Starbucks Barista Burr Grinder (Solis 166) Review
September 5, 2005
It’s no real surprise that when people “step up” from blade grinders and poorly built home-store grinders, they often end up with a Starbucks grinder. Starbucks is omnipresent in most parts of the US, and although I’m ever more disenchanted with their coffee, they do sell some quite nice equipment.
The Starbucks Barista Burr Grinder is essentially a rebranded version of the Solis 166 Conical Burr Grinder. Solis is a well-known manufacturer of coffee and espresso equipment, and they make a nice grinder, particularly if you’re more interested in drip brew or press-pot brewing than high-end espresso. Solis has updated this grinder slightly in their own line, and market the updated version as the Solis Maestro (pictured above).
I spent about 6 months with the Barista Burr Grinder and was in general quite pleased with it.
The grinder is small, and has a nice heft to it. The clear plastic bean hopper will hold around a half-pound of whole coffee beans, and includes a lid to keep them fresh. The grind is adjusted by turning the hopper (and the adjustment ring attached to the base of it) clockwise for coarser, or counter-clockwise for a finer grind. The adjustment dial is marked with suggested grind sizes for press-pot, drip brew, and espresso.
The “on switch” is a mechanical timer that controls how long the grinder runs. Varying the grind and the grind time, you control how much ground coffee is dropped into the grounds chamber.
The grounds chamber is made of clear plastic, and slides into the front of the grinder, leaving a more-or less flush surface.
I found that the drip brew setting was about right for my purposes with a drip brewer and a paper filter, and about “two clicks” coarser was about right for using a metal filter (such as the one that comes with the Starbucks Barista Aroma brewer.)
Good points — Given the ubiquity of Starbucks, this is a quality grinder that’s easy for most anyone to find and purchase. It’s small, stylish looking, and reasonably well built. For non-demanding home use, it will probably last you several years, easily, as long as you maintain it properly. Starbucks provides a two year warranty, and reasonable support via their customer service phone line.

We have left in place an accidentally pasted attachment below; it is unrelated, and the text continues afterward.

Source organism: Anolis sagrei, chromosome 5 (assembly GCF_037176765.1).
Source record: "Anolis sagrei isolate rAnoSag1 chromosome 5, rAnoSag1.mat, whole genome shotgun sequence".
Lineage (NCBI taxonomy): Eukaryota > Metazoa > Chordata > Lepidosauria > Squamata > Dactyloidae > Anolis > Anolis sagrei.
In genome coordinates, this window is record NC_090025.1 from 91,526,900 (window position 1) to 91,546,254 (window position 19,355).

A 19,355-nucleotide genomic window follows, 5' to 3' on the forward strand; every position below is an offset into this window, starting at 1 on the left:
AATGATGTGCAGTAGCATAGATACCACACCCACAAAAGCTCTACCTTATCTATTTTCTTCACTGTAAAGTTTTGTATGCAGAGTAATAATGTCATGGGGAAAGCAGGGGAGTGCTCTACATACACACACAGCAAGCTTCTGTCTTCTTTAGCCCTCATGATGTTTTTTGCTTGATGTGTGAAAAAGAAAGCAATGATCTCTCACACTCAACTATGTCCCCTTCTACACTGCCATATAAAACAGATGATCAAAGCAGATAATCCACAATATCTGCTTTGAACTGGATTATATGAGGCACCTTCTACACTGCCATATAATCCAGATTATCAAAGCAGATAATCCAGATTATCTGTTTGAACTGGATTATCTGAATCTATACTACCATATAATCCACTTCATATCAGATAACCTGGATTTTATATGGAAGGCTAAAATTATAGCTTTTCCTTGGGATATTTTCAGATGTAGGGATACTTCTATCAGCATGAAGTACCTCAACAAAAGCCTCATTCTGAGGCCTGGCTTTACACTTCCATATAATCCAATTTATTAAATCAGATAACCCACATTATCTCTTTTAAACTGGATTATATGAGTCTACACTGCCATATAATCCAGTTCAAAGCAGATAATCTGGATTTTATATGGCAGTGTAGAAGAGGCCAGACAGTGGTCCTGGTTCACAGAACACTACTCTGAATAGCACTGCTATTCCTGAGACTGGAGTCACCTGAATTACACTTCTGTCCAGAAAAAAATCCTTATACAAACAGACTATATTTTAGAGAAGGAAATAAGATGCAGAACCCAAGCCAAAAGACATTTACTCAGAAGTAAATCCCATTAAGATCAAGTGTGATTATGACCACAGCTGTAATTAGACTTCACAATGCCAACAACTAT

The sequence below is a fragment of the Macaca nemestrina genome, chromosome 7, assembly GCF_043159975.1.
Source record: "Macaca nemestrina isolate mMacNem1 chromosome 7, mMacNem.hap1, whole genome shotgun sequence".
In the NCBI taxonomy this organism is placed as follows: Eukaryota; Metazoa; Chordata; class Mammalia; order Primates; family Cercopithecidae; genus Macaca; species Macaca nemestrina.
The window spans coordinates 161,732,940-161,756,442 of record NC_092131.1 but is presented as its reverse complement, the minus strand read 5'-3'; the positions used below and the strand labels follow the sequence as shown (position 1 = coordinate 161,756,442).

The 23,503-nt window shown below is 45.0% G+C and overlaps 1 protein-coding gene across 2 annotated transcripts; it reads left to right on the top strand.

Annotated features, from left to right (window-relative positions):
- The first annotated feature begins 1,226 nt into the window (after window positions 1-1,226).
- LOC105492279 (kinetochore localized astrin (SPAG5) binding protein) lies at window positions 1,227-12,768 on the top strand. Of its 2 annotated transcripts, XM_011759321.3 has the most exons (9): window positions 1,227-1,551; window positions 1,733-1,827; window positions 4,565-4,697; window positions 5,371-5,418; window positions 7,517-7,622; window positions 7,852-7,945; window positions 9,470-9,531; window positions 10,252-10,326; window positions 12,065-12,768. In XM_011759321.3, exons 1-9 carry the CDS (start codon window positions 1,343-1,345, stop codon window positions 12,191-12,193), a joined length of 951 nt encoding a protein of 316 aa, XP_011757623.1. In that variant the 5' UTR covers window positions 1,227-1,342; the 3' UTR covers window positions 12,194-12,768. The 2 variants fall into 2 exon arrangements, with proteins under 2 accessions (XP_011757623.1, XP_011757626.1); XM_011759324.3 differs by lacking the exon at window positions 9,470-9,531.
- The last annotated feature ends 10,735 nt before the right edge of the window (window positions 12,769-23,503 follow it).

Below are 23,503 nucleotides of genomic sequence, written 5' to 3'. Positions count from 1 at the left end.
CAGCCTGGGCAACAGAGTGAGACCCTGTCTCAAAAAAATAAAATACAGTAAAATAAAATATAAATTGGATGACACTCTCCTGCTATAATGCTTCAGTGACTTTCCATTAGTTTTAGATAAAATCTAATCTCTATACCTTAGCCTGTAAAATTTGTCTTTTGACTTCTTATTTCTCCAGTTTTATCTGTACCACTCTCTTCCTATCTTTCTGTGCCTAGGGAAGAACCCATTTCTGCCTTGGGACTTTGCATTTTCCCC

Bad points — The cleaer plastic bean hopper and grounds chamber tend to carry a lot of static electricity, particularly when new; this is annoying as ground coffee clings to it everywhere. Fortunately, this tends to settle down a little with use.
The grinder is a little fussy with extremes of beans — very hard beans (such as a “Strictly Hard Bean” or SHB origin) can tend to not want to go into the burrs of the grinder, causing you to have to rock the unit back and forth a little to get them ground. I ran into this a lot with a SHB Costa Rica Tarazzu Dota.
At the other extreme, soft beans or very oily dark-roasted beans can tend to clog up inside the grinder right where it dumps the grounds into the grounds chamber. This usually requires you to remove the grounds chamber, and get out something pointy (I used the metal probe from a cooking thermometer) and dig out the clog. It’s not difficult, just annoying.
You’ll rapidly come to know if you’ve hit either condition by the sound of the grinder (whirring at high speed if hard beans aren’t feeding properly, or slowing down with a clog).
Another annoyance is that a little bit of grounds always tends to drop into the grounds chamber after you pull it out; after a few times, this makes it difficult to get the grounds chamber shoved all the way back into the grinder. You need to brush this out (with your finger is fine) every few times you grind.
These are all minor annoyances, however, and it does tend to do a nice job otherwise. The only other bad point to speak of is the price — the grinder goes for $125 at Starbucks, unless you hit it during one of their annual sales, where it tends to be down closer to $100. They do however throw in a pound of beans of your choice (or at least they did for me), which is fine if you like Starbuck’s beans (which I don’t).
If you’re buying online, you may wish to consider the updated version of this grinder, the Solis Maestro, which is usually available for around $99.